Knots play a fundamental role in the dynamics of biological and physical systems, from DNA to turbulent plasmas, as well as in climbing, weaving, sailing, and surgery. Despite having been studied for centuries, the subtle interplay between topology and mechanics in elastic knots remains poorly understood. Here, we combined optomechanical experiments with theory and simulations to analyze knotted fibers that change their color under mechanical deformations. Exploiting an analogy with long-range ferromagnetic spin systems, we identified simple topological counting rules to predict the relative mechanical stability of knots and tangles, in agreement with simulations and experiments for commonly used climbing and sailing bends. Our results highlight the importance of twist and writhe in unknotting processes, providing guidance for the control of systems with complex entanglements.

To give some more context, below is an extract from a SciTech Daily Article covering the research. To be honest I had to read the article a few times to understand what they were talking about but it sounded interesting. Not sure how useful it is but is definitely interesting. 🙂

In comparing the diagrams of knots of various strengths, the researchers were able to identify general “counting rules,” or characteristics that determine a knot’s stability. Basically, a knot is stronger if it has more strand crossings, as well as more “twist fluctuations” — changes in the direction of rotation from one strand segment to another.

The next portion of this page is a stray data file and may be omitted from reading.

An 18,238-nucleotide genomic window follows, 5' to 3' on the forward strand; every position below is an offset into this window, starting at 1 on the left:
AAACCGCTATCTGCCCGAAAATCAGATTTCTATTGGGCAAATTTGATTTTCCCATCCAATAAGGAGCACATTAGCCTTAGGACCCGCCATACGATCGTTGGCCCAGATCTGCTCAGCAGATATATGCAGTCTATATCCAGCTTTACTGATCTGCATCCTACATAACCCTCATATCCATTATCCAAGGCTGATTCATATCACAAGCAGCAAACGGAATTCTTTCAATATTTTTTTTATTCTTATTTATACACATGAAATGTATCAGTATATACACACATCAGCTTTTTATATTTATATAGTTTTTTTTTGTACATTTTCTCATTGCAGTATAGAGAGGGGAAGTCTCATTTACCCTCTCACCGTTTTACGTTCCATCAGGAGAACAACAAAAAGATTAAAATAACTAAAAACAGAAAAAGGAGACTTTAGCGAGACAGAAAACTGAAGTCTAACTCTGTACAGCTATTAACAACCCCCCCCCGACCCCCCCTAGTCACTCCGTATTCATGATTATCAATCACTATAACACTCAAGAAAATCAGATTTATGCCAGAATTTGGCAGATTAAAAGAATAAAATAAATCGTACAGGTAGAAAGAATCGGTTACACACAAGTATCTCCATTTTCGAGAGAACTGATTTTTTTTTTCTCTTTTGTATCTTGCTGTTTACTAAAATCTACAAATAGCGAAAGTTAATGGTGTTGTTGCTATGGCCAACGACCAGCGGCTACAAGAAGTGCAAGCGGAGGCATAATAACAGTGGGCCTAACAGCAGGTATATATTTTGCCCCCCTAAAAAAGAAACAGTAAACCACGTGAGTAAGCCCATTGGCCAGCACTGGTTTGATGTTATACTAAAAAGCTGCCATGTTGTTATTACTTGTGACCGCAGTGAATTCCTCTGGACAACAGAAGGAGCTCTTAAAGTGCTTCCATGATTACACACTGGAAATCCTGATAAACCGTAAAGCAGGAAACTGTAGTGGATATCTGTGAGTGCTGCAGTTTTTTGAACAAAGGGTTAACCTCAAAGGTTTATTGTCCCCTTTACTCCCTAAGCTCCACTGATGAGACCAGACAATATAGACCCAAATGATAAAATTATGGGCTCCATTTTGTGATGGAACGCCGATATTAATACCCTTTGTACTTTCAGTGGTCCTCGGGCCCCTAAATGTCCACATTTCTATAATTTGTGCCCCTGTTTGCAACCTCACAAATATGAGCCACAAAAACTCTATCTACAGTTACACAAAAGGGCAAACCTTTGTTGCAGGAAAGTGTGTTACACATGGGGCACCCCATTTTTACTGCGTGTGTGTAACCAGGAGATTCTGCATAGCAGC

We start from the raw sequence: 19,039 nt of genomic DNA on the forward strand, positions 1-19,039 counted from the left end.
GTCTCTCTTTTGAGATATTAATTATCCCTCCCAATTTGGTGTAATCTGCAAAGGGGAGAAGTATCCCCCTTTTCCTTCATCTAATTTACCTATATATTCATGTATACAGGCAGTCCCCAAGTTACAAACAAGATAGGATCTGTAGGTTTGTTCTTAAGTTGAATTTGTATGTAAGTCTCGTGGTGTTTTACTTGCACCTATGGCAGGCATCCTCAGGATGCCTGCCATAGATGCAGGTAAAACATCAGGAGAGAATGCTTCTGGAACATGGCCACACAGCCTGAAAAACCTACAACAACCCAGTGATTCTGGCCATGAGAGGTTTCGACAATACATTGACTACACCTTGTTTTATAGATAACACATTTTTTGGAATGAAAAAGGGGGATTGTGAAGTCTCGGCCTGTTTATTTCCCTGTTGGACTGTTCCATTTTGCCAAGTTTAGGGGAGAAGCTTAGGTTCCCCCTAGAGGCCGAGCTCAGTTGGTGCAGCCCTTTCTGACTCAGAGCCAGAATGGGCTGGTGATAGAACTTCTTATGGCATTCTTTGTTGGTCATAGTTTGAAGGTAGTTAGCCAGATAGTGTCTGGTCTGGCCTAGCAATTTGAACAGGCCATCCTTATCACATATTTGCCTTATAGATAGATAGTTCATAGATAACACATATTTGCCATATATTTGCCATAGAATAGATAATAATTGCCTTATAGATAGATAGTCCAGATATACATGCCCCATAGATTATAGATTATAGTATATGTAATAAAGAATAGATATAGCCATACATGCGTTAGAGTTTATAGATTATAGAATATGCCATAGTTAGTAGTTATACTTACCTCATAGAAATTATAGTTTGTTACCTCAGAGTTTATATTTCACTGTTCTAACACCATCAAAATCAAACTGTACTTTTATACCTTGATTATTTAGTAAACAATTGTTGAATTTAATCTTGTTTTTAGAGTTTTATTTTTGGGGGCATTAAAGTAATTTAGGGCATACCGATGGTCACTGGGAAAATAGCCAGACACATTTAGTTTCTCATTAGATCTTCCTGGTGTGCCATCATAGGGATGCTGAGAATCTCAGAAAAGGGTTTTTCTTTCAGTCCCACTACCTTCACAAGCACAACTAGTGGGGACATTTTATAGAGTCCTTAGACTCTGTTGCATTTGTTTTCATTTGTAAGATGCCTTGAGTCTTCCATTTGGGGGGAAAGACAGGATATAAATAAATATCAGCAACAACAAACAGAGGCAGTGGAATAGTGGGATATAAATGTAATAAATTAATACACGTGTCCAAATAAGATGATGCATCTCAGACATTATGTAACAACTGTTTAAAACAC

For instance, if a fiber segment is rotated to the left at one crossing and rotated to the right at a neighboring crossing as a knot is pulled tight, this creates a twist fluctuation and thus opposing friction, which adds stability to a knot. If, however, the segment is rotated in the same direction at two neighboring crossing, there is no twist fluctuation, and the strand is more likely to rotate and slip, producing a weaker knot.

They also found that a knot can be made stronger if it has more “circulations,” which they define as a region in a knot where two parallel strands loop against each other in opposite directions, like a circular flow.

By taking into account these simple counting rules, the team was able to explain why a reef knot, for instance, is stronger than a granny knot. While the two are almost identical, the reef knot has a higher number of twist fluctuations, making it a more stable configuration. Likewise, the zeppelin knot, because of its slightly higher circulations and twist fluctuations, is stronger, though possibly harder to untie, than the Alpine butterfly — a knot that is commonly used in climbing.